Apparently, the brain contains a mechanism that causes regular shifts in awareness between the streams of information from the left and the right eye. Knapen wants to understand how this mechanism works, also because he suspects a similar principle to be at play in switching perception in daily life: from the conversation you are in to a more interesting one at the adjacent table, or from the book you are reading to the screen of your phone. Knapen: ‘In the real world, the amount of possible switches is unlimited and the stimuli also constantly change, with passers-by that enter and leave your field of vision. In this experiment, we limit the possibilities to two consistent stimuli. That enables us to really gain understanding of the brain mechanisms at play in selecting the input that reaches consciousness.’

So what causes the shift? Is it top-down regulation from the frontal cortex or other higher level visual brain areas that are bored with the information from one eye and ‘request’ a change? Or, alternatively, is it processes of local habituation in the primary visual cortex that causes the signal from one eye to extinguish and for the other signal to take over in the information flowing to higher visual areas? Or is it some form of interaction between these two scenario’s?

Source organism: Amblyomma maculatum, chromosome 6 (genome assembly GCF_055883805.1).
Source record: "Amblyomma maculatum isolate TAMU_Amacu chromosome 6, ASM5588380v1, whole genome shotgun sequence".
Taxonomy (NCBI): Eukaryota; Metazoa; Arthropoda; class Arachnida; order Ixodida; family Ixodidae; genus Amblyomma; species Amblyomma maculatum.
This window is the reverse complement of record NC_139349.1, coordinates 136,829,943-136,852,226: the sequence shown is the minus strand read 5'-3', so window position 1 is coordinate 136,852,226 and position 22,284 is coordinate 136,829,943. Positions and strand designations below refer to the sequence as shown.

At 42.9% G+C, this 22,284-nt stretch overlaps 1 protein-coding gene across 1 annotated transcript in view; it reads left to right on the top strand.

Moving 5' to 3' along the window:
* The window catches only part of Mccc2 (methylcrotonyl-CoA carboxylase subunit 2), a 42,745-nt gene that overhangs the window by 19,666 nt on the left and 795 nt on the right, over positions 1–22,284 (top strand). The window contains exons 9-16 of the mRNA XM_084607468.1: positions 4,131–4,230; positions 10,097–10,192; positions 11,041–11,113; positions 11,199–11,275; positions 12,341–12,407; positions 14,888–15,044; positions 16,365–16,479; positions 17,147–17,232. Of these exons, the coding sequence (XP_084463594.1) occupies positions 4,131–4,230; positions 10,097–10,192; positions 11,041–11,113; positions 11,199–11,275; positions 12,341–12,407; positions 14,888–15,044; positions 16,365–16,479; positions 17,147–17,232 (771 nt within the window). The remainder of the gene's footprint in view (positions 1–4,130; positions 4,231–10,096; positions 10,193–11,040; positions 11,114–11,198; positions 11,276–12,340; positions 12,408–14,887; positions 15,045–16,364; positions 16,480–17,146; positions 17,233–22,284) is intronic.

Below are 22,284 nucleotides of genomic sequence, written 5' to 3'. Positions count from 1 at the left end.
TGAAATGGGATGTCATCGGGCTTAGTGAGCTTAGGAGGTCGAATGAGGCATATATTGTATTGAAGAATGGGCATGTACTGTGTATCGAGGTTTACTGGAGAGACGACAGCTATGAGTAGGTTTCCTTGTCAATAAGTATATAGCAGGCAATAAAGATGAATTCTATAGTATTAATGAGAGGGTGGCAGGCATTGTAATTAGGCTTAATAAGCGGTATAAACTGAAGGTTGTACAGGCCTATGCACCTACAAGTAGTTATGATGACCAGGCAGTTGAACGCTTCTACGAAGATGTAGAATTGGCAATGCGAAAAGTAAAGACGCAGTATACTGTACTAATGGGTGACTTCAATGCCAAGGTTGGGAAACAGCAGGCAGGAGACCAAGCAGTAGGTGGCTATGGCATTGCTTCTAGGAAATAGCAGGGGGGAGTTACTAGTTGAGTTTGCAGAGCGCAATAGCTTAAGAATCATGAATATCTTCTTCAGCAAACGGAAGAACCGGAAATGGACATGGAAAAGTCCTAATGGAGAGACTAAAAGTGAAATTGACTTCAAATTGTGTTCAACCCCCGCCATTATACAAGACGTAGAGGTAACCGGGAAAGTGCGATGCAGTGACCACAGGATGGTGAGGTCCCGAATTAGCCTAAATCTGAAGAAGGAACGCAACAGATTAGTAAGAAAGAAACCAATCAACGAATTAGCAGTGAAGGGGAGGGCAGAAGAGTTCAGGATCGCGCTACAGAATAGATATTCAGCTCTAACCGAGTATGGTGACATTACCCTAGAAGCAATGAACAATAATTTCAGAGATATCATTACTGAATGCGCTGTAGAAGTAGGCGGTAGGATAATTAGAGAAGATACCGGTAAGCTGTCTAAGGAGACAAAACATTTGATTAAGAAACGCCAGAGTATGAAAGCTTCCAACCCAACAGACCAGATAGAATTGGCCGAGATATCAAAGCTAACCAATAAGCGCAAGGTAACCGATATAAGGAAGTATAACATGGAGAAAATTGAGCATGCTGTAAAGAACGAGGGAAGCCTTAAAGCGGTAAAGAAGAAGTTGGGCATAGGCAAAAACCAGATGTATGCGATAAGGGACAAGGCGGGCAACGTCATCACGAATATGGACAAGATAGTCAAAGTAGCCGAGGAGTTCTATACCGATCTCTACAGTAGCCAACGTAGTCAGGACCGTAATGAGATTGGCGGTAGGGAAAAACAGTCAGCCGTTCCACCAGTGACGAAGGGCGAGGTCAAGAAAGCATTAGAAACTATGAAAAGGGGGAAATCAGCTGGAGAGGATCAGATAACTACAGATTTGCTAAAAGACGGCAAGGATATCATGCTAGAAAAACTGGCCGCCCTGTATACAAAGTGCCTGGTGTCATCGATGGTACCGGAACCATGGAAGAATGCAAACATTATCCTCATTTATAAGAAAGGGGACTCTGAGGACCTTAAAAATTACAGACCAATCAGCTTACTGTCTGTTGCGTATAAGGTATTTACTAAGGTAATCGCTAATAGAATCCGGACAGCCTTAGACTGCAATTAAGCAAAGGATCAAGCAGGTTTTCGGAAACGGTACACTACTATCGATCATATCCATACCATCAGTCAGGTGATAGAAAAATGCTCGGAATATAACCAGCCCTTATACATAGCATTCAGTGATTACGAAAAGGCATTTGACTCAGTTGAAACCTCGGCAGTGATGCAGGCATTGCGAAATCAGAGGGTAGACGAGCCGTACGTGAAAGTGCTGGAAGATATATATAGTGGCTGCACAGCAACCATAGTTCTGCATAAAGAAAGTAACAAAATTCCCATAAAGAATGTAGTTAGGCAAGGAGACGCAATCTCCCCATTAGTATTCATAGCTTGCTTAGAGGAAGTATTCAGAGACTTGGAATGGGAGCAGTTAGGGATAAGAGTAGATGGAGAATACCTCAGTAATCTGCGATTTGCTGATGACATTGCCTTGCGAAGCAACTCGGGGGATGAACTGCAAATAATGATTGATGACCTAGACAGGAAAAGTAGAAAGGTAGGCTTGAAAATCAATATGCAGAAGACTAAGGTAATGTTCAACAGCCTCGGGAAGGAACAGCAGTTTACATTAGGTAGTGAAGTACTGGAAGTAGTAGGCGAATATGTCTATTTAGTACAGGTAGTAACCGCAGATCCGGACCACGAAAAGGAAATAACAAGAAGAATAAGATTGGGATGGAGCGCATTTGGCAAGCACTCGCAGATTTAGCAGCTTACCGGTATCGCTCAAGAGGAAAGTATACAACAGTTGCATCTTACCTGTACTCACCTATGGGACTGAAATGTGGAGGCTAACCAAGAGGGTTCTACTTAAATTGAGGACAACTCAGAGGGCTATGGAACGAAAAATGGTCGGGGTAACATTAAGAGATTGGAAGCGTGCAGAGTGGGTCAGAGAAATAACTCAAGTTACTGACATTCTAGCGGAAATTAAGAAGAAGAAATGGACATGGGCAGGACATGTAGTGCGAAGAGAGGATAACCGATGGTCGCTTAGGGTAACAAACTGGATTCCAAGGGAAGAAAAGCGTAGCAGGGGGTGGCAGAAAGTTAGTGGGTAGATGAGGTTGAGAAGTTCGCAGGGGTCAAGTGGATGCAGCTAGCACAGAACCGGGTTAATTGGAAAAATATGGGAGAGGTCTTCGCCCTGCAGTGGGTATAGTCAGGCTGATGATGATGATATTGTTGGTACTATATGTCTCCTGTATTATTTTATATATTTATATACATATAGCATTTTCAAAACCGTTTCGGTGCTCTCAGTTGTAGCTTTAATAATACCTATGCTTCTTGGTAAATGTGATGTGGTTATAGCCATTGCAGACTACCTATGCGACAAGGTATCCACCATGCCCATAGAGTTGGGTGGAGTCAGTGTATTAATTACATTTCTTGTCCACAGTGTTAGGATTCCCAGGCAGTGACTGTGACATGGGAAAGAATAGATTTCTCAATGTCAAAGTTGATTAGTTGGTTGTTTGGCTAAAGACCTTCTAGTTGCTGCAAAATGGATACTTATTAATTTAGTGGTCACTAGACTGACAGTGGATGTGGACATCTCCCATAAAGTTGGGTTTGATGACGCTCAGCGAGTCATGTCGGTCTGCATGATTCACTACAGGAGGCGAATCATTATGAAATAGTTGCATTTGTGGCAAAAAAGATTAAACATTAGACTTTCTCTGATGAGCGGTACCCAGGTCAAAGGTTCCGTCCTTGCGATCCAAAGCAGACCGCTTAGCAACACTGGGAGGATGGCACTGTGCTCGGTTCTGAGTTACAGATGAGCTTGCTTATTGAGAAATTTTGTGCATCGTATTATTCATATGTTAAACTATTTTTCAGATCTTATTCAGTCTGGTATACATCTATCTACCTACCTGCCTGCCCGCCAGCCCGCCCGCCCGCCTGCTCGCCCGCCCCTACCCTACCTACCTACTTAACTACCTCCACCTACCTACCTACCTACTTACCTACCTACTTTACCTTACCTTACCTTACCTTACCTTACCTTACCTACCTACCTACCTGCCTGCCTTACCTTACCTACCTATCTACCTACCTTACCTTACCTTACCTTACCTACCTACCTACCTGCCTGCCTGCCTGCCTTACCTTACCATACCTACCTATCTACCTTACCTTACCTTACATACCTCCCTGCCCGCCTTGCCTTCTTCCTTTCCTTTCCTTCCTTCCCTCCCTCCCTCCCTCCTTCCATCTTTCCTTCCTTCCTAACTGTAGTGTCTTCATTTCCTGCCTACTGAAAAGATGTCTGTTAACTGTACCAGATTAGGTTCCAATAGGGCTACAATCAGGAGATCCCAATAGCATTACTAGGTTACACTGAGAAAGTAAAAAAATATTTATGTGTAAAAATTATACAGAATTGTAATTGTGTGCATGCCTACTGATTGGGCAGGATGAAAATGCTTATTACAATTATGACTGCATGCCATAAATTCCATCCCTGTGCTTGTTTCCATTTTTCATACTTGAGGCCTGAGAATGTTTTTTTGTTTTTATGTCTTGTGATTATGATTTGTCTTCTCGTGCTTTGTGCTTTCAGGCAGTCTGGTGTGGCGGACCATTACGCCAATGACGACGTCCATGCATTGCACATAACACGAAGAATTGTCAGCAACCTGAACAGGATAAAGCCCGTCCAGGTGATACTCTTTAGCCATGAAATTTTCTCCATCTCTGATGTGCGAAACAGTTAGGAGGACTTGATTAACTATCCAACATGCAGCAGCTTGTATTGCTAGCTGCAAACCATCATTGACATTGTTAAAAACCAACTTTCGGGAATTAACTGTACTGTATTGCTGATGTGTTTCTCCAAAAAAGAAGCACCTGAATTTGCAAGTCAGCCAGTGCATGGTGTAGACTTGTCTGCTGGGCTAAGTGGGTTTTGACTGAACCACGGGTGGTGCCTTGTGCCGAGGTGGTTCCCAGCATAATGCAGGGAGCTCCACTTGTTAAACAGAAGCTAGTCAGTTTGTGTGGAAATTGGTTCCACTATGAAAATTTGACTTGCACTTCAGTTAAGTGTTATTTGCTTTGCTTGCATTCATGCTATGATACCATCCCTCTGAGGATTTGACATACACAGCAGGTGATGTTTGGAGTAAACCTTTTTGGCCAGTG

To shed light on these questions, Knapen uses a 7 Tesla fMRI-scanner. That gives him the resolution to distinguish between top-down and bottom-up information streams in the different layers of the primary visual cortex. In Peking, Knapens colleague Zhang uses a MEG-scanner, which has a high temporal resolution, to differentiate between the two types of information streams. Eventually, the two teams will combine their data, making use of the good temporal and spatial resolution of the different techniques to learn about the mechanisms at play in switching attention between stimuli.

Simultaneously, Knapen will conduct a series of sub-experiments to control for biases as a result of the research instructions. ‘I find it important to be sure that we really measure what we assume to measure. Therefore, I deliberately try to control for factors that might skew the experiment.’ In the main experiment, participants receive instructions to report on their perception by pushing buttons corresponding to the green and the red image. But doing so triggers fluctuations in attention and other cognitive processes and these could influence perception. When the subject reports perceiving a green image by pushing the corresponding button, this reporting in and by itself gives the green image more valence, and that might influence the switch to the red image, Knapen theorizes. Therefore, he will compare this research setup to one in which participants don’t have to report their perception in real time, but are asked to report afterwards how many switches of the image they perceived.

Knapen hopes his experiments will help him understand conscious perception and the way in which our actions influence that perception. Knapen: ‘Ultimately I hope this type of research adds to our understanding of how people move through the interactive film that is life.’

Text: Marieke Buijs